Reporting from Hartford, Conn. — "Hallelujah," Kim Green remembers thinking. Her life was about to get easier.
For nearly a decade, she'd been making trips to the hospital, spending full days hooked up to machines that delivered chemotherapy to fight her breast cancer.
She was about to start a new type of chemotherapy, two drugs in pill form, that she could take at home in West Hartford. It wasn't just convenient, it was crucial: The port in her chest that had been used to deliver the chemotherapy intravenously had become infected, and her veins were too damaged to use.
But nearly a year and a half later, Green, 45, wishes she could go back to the old method.
"It's been an enormous financial strain," she said.
Getting the chemotherapy intravenously cost Green $20 in co-payments when she went for treatment every three weeks. Her health insurance picked up the rest.
But for the pills, Green pays $300 to $500 a month.
Although insurance often covers most or all of the cost of chemotherapy when administered intravenously in a medical office, many plans treat the pills as prescriptions, which typically require patients to pay a much larger share. That can mean a difference of hundreds of dollars a month.
Connecticut lawmakers are considering a bill that would require insurance plans covering intravenous chemotherapy to cover oral chemotherapy the same way. A handful of states, including Vermont, Hawaii and Oregon, have such laws. Insurers and the Connecticut Business and Industry Assn. oppose the measure, saying it could raise the cost of insurance and make it tougher for companies to offer coverage.
Opponents also raise concerns about potential disadvantages of oral chemotherapy -- patients not taking their full doses or receiving chemotherapy without the direct medical supervision they get during an intravenous treatment -- and the cost of the oral drugs.
Supporters, including cancer survivors, doctors and patient advocates, say it's a matter of fairness, a way to ensure that treatment decisions are driven by the best medical option, not the cost.
And doctors say the oral chemotherapy can cost less than the intravenous version because it does not require medical professionals to administer it.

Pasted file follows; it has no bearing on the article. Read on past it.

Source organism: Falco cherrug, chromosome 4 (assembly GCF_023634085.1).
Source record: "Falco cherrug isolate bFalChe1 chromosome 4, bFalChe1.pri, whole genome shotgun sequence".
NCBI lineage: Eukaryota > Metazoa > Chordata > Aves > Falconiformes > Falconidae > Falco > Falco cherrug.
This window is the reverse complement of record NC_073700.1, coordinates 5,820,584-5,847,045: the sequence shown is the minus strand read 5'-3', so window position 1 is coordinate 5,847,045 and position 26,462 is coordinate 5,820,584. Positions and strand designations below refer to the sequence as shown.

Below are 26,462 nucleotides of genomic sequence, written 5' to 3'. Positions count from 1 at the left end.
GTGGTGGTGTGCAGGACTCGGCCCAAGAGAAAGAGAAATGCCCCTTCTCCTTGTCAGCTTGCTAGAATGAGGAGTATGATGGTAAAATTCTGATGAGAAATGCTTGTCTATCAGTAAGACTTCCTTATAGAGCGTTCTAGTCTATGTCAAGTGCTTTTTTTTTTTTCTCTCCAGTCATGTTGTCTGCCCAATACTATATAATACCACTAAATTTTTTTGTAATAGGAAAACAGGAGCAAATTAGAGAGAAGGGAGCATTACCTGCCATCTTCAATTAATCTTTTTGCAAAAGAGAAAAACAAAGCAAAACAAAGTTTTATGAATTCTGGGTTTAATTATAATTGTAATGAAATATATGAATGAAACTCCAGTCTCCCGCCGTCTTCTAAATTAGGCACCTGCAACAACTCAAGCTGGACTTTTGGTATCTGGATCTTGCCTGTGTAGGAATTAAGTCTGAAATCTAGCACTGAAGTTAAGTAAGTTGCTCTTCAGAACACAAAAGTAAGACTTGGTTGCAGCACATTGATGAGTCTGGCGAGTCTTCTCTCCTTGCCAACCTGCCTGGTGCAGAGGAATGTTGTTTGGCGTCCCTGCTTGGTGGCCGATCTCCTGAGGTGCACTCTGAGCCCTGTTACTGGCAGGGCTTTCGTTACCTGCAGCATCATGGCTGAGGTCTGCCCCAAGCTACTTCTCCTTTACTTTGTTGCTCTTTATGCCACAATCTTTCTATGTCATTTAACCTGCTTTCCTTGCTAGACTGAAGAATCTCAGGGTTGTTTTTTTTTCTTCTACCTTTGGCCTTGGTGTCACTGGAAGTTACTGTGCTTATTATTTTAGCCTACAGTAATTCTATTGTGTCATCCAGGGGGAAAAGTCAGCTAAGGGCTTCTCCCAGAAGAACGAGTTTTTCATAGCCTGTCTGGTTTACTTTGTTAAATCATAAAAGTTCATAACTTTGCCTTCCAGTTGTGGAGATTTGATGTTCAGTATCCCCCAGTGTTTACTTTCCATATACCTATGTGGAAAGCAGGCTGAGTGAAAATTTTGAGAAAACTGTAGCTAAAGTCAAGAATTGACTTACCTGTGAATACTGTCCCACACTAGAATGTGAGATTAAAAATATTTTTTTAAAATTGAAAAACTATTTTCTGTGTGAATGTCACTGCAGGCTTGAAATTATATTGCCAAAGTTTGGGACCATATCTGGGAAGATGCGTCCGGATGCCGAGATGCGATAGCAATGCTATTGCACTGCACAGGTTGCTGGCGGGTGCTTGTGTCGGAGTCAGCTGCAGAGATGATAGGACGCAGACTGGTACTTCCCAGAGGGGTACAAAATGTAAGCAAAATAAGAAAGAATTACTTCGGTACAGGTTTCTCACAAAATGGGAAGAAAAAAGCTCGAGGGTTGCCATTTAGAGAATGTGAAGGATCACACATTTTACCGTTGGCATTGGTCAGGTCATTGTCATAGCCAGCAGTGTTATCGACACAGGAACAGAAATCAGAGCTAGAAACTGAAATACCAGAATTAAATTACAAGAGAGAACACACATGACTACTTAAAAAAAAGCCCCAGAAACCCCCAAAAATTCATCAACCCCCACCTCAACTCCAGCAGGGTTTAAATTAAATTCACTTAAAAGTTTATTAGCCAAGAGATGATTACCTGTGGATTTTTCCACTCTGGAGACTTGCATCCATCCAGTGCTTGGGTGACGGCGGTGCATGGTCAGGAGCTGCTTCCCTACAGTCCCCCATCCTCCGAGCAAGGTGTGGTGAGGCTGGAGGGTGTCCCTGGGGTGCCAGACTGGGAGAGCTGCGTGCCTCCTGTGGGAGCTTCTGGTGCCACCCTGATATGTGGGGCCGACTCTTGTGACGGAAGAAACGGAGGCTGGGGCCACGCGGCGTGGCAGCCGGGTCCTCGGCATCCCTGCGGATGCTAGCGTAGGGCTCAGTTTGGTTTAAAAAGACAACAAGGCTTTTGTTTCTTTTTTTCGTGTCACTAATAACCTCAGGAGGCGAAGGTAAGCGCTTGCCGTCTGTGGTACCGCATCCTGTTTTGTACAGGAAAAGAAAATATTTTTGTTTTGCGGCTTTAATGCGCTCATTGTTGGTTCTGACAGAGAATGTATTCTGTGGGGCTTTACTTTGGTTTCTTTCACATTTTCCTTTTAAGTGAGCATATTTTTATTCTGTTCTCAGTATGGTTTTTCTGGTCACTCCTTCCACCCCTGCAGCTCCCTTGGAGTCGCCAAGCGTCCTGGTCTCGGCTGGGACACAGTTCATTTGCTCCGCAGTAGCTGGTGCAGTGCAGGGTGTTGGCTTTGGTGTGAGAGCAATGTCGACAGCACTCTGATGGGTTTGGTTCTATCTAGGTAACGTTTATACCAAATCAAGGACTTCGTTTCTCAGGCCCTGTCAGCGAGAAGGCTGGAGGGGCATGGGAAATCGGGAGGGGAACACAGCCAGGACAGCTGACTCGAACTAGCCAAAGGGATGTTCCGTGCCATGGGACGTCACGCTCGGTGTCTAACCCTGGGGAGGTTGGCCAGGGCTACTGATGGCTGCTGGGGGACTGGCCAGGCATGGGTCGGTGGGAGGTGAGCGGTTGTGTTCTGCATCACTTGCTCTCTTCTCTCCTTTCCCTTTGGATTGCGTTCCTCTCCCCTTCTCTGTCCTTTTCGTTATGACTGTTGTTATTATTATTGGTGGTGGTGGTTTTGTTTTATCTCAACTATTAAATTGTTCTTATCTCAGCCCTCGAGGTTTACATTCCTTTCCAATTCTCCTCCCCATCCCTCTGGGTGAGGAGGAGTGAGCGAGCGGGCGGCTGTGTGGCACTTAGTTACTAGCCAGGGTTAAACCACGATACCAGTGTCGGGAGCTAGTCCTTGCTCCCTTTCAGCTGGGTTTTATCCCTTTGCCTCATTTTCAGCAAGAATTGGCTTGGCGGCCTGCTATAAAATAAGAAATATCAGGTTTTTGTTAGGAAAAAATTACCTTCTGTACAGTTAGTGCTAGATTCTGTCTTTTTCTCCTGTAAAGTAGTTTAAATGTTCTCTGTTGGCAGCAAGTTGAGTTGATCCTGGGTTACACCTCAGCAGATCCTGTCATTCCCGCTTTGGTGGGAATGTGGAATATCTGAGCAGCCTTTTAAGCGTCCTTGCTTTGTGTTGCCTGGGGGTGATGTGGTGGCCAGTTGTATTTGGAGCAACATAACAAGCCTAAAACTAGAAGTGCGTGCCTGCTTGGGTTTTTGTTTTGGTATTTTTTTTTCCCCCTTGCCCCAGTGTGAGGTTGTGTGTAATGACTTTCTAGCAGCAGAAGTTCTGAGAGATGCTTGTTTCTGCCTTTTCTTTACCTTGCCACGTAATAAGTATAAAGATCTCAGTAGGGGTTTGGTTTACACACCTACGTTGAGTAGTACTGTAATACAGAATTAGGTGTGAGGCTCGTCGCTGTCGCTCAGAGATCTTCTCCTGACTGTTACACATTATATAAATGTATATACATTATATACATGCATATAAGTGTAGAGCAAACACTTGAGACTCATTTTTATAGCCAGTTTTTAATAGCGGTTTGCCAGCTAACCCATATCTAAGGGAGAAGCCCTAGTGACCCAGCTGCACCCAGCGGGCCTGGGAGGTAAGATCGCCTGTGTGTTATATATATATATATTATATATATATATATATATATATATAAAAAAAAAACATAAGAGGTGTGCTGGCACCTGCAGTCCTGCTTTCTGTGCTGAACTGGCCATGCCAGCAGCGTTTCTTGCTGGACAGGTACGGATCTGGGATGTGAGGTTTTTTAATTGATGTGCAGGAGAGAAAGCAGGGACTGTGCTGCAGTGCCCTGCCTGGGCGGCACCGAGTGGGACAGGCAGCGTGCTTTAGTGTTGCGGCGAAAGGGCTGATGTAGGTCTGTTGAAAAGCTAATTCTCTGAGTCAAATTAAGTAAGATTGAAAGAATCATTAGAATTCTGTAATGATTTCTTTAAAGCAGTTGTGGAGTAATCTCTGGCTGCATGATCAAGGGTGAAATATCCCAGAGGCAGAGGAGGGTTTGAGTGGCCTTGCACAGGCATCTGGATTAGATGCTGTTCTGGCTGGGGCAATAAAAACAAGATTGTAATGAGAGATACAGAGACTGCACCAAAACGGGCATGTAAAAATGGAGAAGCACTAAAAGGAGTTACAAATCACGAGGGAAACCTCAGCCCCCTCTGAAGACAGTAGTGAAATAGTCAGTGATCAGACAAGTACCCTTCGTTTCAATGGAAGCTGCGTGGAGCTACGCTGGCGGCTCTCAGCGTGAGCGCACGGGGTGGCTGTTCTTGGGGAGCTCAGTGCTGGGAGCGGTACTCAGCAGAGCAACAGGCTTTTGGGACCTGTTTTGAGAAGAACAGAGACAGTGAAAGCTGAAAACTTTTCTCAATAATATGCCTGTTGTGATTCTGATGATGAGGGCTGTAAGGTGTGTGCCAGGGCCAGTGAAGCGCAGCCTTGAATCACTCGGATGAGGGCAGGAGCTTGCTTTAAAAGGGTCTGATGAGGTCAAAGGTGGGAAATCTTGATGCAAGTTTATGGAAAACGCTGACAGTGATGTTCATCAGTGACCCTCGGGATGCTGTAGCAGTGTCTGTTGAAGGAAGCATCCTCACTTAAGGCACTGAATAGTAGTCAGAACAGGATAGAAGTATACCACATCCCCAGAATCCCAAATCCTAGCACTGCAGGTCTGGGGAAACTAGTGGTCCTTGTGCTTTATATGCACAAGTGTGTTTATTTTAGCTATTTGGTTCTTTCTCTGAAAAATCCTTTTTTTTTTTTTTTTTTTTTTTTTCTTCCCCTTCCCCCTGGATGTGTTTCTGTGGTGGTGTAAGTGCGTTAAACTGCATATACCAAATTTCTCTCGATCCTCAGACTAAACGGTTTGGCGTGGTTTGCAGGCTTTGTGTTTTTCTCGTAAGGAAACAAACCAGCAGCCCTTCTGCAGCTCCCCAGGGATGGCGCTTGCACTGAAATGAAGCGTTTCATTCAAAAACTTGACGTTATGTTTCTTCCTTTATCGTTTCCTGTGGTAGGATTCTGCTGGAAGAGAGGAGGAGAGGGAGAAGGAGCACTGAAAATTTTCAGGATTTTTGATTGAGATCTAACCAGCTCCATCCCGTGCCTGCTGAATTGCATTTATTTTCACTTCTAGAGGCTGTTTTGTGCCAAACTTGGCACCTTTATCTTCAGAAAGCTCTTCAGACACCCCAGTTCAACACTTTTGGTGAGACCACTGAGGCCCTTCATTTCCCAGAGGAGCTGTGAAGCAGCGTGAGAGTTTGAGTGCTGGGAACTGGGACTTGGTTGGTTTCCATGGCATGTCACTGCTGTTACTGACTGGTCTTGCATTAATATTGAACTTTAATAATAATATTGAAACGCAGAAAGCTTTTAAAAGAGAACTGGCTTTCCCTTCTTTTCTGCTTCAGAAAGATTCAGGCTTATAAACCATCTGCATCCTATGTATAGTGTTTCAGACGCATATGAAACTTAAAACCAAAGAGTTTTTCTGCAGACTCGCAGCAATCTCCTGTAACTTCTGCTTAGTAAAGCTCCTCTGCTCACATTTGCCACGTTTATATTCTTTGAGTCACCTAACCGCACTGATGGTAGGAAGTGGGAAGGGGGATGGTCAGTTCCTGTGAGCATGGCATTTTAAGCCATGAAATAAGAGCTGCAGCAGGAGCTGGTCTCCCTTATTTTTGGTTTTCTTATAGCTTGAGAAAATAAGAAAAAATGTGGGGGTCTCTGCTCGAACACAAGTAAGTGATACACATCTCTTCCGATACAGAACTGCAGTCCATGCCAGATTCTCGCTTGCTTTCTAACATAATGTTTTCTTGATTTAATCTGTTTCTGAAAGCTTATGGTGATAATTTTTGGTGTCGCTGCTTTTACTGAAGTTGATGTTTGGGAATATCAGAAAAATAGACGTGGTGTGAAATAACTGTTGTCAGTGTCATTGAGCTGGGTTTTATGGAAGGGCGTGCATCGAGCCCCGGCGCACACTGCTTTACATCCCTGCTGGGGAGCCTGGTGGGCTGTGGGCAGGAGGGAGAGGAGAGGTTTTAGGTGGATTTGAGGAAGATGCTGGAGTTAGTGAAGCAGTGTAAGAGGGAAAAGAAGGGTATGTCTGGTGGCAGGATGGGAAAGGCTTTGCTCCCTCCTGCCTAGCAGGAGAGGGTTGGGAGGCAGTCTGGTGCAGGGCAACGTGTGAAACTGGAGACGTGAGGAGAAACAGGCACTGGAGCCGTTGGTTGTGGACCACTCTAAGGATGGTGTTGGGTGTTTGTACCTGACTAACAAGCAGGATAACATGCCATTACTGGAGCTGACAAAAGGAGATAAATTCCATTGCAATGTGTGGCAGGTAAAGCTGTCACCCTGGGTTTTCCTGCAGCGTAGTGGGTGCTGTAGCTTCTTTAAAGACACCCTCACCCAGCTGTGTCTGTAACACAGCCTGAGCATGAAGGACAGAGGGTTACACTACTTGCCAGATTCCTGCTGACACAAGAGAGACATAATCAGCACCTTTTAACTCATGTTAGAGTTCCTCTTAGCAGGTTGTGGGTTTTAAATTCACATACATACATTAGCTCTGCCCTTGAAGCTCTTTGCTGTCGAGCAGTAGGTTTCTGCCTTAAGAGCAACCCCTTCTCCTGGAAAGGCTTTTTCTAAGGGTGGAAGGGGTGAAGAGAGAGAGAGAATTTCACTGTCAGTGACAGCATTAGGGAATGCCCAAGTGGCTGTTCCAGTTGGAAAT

Oral forms of chemotherapy have existed for decades, but they have taken on a more prominent role in recent years. Experts estimate that a quarter of the anti-cancer agents in development would be administered orally.
In some cases, oral drugs have no intravenous equivalent. The drug Gleevec, for example, treats chronic myelogenous leukemia and comes only in pills. At wholesale rates, it costs about $3,800 a month, or $45,600 a year, according to Novartis, the drug's manufacturer.
For other cancers, including breast cancer, oral chemotherapy drugs represent an addition to an arsenal that already includes intravenous chemotherapy.
But from the perspective of treating cancer, whether a drug is delivered through a pill or through an IV makes no difference, doctors say.
"If the intent is to cover cancer care, these new drugs are as much a part of cancer care as anything that I've given intravenously historically," said Dr. Robert Siegel, an oncologist and medical director of cancer clinical research at Hartford Hospital.
Siegel supports the legislation but shares the insurance companies' concerns about the price. He wonders about the country's ability to manage the cost.
"There's no question that making the insurers pay for these drugs is putting a financial burden on the insurance companies, because they're expensive," he said.
Green has missed doses, she says, sometimes because insurance problems delayed her prescriptions. On her last cycle of one of the medications, the pills arrived four days late.
"Psychologically, it's huge," she said. "I'm like a fanatic about it, because it's my life."
Sometimes, Green feels guilty about how much money goes toward her medical care instead of her children's college fund. She feels conflicted as she speaks out.
"I'm just so grateful . . . to have these drugs, period. I'm grateful to have insurance, period," she said. "It just seems so kind of backward that it would be more difficult for the pills to come to my door than it was to make a trip to the hospital."